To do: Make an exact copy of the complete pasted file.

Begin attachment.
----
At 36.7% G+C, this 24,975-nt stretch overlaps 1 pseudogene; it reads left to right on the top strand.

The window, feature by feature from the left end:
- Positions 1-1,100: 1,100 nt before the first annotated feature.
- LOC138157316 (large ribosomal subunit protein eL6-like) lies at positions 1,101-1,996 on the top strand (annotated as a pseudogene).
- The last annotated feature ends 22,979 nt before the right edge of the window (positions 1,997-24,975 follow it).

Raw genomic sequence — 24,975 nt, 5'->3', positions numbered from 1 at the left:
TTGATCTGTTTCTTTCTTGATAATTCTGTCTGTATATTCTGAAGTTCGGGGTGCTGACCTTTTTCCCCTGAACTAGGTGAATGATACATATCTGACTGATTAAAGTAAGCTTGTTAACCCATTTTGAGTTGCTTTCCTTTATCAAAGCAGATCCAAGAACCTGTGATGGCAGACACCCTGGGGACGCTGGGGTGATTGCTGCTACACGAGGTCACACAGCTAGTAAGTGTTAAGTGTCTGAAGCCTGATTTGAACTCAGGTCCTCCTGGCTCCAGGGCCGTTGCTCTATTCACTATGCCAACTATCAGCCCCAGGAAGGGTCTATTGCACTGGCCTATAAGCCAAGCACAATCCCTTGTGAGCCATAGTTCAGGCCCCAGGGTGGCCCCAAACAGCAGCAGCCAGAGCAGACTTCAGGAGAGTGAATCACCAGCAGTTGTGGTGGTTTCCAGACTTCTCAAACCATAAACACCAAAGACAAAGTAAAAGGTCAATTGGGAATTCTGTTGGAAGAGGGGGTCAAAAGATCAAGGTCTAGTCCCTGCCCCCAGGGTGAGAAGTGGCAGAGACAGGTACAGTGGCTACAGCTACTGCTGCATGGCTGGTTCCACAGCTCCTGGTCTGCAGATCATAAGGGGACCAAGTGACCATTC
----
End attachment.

At 36.7% G+C, this 24,975-nt stretch overlaps 1 pseudogene; it reads left to right on the top strand.

The window, feature by feature from the left end:
- Positions 1-1,100: 1,100 nt before the first annotated feature.
- LOC138157316 (large ribosomal subunit protein eL6-like) lies at positions 1,101-1,996 on the top strand (annotated as a pseudogene).
- The last annotated feature ends 22,979 nt before the right edge of the window (positions 1,997-24,975 follow it).

Raw genomic sequence — 24,975 nt, 5'->3', positions numbered from 1 at the left:
TTGATCTGTTTCTTTCTTGATAATTCTGTCTGTATATTCTGAAGTTCGGGGTGCTGACCTTTTTCCCCTGAACTAGGTGAATGATACATATCTGACTGATTAAAGTAAGCTTGTTAACCCATTTTGAGTTGCTTTCCTTTATCAAAGCAGATCCAAGAACCTGTGATGGCAGACACCCTGGGGACGCTGGGGTGATTGCTGCTACACGAGGTCACACAGCTAGTAAGTGTTAAGTGTCTGAAGCCTGATTTGAACTCAGGTCCTCCTGGCTCCAGGGCCGTTGCTCTATTCACTATGCCAACTATCAGCCCCAGGAAGGGTCTATTGCACTGGCCTATAAGCCAAGCACAATCCCTTGTGAGCCATAGTTCAGGCCCCAGGGTGGCCCCAAACAGCAGCAGCCAGAGCAGACTTCAGGAGAGTGAATCACCAGCAGTTGTGGTGGTTTCCAGACTTCTCAAACCATAAACACCAAAGACAAAGTAAAAGGTCAATTGGGAATTCTGTTGGAAGAGGGGGTCAAAAGATCAAGGTCTAGTCCCTGCCCCCAGGGTGAGAAGTGGCAGAGACAGGTACAGTGGCTACAGCTACTGCTGCATGGCTGGTTCCACAGCTCCTGGTCTGCAGATCATAAGGGGACCAAGTGACCATTC